St. Mary's Law Journal


Laura Gabrysch


In C & A Carbone, Inc. v. Town of Clarkstown, the Court held flow control ordinances that require disposal of trash at a designated facility violate the Dormant Commerce Clause. In the absence of congressional action, the Court has recognized—the Dormant Commerce Clause—restrictions on states’ ability to regulate interstate commerce. The Dormant Commerce Clause doctrine does not emanate directly from the Constitution, but instead flows from the body of Commerce Clause jurisprudence that has gained legitimacy throughout the years. In Carbone, the Court elevated the economic interests of one local waste processor over Clarkstown’s environmental and public protection. This type of use of the Dormant Commerce Clause invites those with money and power to attack environmental regulations by bypassing the legislative process and going straight to the judiciary. If the Court favors the interest of a free market over the public’s interest in health, safety, and a clean environment, the Court should have deferred to Congress in making this policy determination. Congress then could have employed its constitutionally mandated Commerce Clause powers to preempt state or local flow control regulations. Instead, the Court conducted a rigid and intrusive inquiry into Clarkstown’s reasons for building the solid waste transfer station. In Carbone, the Court found economic protectionism in an ordinance that burdened local citizens as much as, if not more than, nonlocals. As a result of this classification, the economic interests of one local actor were given more credence than the health and environmental interests of the local populace. Because of the Court’s inability to consider local interests under the Dormant Commerce Clause, the Court should have practiced judicial abstinence and left this policy decision to Congress.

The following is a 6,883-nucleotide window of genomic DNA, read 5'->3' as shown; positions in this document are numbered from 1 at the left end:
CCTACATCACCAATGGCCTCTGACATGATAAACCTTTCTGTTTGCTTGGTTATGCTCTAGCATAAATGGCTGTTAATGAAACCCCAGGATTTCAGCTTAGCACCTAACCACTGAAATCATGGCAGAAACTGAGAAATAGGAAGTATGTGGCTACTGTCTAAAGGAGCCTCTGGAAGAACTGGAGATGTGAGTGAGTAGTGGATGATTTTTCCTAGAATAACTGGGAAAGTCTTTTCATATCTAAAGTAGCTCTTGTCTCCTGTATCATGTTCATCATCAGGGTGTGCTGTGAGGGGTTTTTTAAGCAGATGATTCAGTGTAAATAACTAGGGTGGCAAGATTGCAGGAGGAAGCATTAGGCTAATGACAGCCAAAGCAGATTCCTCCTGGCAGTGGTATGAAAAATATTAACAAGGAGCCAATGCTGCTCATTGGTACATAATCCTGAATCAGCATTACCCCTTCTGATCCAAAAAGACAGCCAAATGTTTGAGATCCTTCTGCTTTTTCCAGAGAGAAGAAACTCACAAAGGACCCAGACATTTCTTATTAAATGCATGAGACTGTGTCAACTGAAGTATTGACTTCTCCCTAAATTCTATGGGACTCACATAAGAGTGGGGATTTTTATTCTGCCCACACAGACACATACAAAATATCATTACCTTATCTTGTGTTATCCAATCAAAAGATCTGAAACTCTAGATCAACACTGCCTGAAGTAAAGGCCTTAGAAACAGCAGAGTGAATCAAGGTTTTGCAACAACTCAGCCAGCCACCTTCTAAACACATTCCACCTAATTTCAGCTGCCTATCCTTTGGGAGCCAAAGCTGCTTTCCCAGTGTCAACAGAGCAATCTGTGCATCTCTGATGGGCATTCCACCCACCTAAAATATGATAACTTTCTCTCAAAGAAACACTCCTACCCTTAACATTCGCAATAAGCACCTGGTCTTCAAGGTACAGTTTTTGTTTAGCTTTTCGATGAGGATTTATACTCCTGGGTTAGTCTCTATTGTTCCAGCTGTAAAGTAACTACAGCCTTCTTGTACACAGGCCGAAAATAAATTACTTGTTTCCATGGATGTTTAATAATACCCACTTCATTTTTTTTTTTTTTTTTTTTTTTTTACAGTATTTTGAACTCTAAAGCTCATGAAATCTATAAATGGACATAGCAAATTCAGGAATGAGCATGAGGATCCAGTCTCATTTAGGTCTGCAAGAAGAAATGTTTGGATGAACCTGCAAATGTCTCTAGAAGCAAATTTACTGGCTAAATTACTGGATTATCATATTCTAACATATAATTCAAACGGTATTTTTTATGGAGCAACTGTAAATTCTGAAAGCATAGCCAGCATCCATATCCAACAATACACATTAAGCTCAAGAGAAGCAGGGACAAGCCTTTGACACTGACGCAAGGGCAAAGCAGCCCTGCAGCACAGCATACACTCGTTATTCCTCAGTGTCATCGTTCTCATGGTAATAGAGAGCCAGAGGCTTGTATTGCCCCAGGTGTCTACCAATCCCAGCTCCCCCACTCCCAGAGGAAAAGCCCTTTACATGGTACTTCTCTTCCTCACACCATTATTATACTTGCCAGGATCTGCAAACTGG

St. Mary's University School of Law